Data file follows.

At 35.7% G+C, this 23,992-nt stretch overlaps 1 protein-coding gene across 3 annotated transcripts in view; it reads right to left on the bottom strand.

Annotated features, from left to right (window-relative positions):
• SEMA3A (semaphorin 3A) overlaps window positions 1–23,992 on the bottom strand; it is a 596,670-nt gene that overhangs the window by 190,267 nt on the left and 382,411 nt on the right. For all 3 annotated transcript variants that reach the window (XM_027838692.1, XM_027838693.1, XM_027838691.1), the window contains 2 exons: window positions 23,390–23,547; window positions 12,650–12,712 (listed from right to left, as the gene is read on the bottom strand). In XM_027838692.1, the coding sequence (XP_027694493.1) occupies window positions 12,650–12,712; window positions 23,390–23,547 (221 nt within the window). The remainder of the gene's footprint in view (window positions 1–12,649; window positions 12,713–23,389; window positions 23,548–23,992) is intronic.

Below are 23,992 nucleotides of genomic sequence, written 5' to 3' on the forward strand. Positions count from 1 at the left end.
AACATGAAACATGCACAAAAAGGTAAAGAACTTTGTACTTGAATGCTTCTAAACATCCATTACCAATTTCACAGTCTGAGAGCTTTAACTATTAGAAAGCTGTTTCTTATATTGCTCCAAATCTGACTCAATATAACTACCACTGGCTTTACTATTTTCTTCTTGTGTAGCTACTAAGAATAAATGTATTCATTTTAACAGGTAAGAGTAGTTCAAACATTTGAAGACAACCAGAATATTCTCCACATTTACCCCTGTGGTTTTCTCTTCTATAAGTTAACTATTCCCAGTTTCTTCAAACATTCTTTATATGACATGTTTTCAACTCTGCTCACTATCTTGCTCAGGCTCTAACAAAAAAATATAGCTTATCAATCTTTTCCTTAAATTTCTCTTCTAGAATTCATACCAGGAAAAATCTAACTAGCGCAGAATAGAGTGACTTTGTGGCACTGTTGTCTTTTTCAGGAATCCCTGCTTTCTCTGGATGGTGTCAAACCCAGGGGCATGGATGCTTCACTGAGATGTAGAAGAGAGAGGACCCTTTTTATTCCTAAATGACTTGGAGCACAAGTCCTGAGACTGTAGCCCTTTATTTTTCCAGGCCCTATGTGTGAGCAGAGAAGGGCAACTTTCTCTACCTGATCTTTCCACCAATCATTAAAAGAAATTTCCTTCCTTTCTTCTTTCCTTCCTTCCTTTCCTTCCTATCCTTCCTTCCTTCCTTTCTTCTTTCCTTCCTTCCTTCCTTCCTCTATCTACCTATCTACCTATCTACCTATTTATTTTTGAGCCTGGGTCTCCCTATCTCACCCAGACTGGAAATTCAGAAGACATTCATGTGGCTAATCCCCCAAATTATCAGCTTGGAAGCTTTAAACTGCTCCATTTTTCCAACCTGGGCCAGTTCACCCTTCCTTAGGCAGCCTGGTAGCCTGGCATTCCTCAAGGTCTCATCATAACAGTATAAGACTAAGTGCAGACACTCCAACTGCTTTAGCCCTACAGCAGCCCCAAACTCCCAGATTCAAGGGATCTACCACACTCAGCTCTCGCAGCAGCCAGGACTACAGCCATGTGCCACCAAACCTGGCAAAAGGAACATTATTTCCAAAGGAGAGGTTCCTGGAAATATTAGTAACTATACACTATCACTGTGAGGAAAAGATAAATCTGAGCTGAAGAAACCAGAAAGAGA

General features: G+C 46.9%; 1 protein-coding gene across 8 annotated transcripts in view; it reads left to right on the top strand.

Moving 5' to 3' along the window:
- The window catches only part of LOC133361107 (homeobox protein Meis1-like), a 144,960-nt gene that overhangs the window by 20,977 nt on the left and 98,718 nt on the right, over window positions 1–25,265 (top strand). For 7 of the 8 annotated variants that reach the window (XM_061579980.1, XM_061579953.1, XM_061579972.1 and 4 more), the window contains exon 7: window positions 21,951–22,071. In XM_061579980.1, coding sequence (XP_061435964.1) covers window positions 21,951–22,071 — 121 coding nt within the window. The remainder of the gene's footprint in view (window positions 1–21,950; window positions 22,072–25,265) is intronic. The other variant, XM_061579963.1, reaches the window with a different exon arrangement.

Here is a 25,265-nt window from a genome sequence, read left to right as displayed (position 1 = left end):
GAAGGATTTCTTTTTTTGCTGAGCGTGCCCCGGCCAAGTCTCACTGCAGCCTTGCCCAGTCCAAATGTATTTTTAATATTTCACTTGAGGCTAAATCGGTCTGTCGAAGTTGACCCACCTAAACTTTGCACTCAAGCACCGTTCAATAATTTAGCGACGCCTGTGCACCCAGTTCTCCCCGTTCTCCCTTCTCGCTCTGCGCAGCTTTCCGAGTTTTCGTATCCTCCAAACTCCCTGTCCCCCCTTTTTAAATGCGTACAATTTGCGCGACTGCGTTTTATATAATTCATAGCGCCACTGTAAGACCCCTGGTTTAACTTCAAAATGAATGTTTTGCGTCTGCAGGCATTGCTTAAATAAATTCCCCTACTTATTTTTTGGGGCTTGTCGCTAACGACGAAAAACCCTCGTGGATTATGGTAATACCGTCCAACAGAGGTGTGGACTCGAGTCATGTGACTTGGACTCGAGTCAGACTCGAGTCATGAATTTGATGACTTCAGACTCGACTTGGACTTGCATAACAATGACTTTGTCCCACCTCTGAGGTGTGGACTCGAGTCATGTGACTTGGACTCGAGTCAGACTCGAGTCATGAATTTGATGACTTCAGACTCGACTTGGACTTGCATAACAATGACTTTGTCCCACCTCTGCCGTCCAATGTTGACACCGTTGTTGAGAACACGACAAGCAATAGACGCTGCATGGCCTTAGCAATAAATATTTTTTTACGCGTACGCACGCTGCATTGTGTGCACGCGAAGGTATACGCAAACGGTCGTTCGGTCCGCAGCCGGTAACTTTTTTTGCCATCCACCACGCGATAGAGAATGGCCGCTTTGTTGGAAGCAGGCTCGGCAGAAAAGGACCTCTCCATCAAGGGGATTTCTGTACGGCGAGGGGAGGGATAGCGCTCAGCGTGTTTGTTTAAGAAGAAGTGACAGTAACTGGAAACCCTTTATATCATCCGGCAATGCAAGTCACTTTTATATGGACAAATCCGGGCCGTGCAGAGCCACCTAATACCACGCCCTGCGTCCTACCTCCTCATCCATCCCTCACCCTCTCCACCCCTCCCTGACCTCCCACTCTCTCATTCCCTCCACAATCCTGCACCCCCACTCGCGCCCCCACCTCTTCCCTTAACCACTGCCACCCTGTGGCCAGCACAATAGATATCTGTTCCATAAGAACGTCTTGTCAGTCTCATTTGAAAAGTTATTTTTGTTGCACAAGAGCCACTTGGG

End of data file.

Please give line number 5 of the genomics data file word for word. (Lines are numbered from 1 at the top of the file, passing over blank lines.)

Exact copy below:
AACATGAAACATGCACAAAAAGGTAAAGAACTTTGTACTTGAATGCTTCTAAACATCCATTACCAATTTCACAGTCTGAGAGCTTTAACTATTAGAAAGCTGTTTCTTATATTGCTCCAAATCTGACTCAATATAACTACCACTGGCTTTACTATTTTCTTCTTGTGTAGCTACTAAGAATAAATGTATTCATTTTAACAGGTAAGAGTAGTTCAAACATTTGAAGACAACCAGAATATTCTCCACATTTACCCCTGTGGTTTTCTCTTCTATAAGTTAACTATTCCCAGTTTCTTCAAACATTCTTTATATGACATGTTTTCAACTCTGCTCACTATCTTGCTCAGGCTCTAACAAAAAAATATAGCTTATCAATCTTTTCCTTAAATTTCTCTTCTAGAATTCATACCAGGAAAAATCTAACTAGCGCAGAATAGAGTGACTTTGTGGCACTGTTGTCTTTTTCAGGAATCCCTGCTTTCTCTGGATGGTGTCAAACCCAGGGGCATGGATGCTTCACTGAGATGTAGAAGAGAGAGGACCCTTTTTATTCCTAAATGACTTGGAGCACAAGTCCTGAGACTGTAGCCCTTTATTTTTCCAGGCCCTATGTGTGAGCAGAGAAGGGCAACTTTCTCTACCTGATCTTTCCACCAATCATTAAAAGAAATTTCCTTCCTTTCTTCTTTCCTTCCTTCCTTTCCTTCCTATCCTTCCTTCCTTCCTTTCTTCTTTCCTTCCTTCCTTCCTTCCTCTATCTACCTATCTACCTATCTACCTATTTATTTTTGAGCCTGGGTCTCCCTATCTCACCCAGACTGGAAATTCAGAAGACATTCATGTGGCTAATCCCCCAAATTATCAGCTTGGAAGCTTTAAACTGCTCCATTTTTCCAACCTGGGCCAGTTCACCCTTCCTTAGGCAGCCTGGTAGCCTGGCATTCCTCAAGGTCTCATCATAACAGTATAAGACTAAGTGCAGACACTCCAACTGCTTTAGCCCTACAGCAGCCCCAAACTCCCAGATTCAAGGGATCTACCACACTCAGCTCTCGCAGCAGCCAGGACTACAGCCATGTGCCACCAAACCTGGCAAAAGGAACATTATTTCCAAAGGAGAGGTTCCTGGAAATATTAGTAACTATACACTATCACTGTGAGGAAAAGATAAATCTGAGCTGAAGAAACCAGAAAGAGA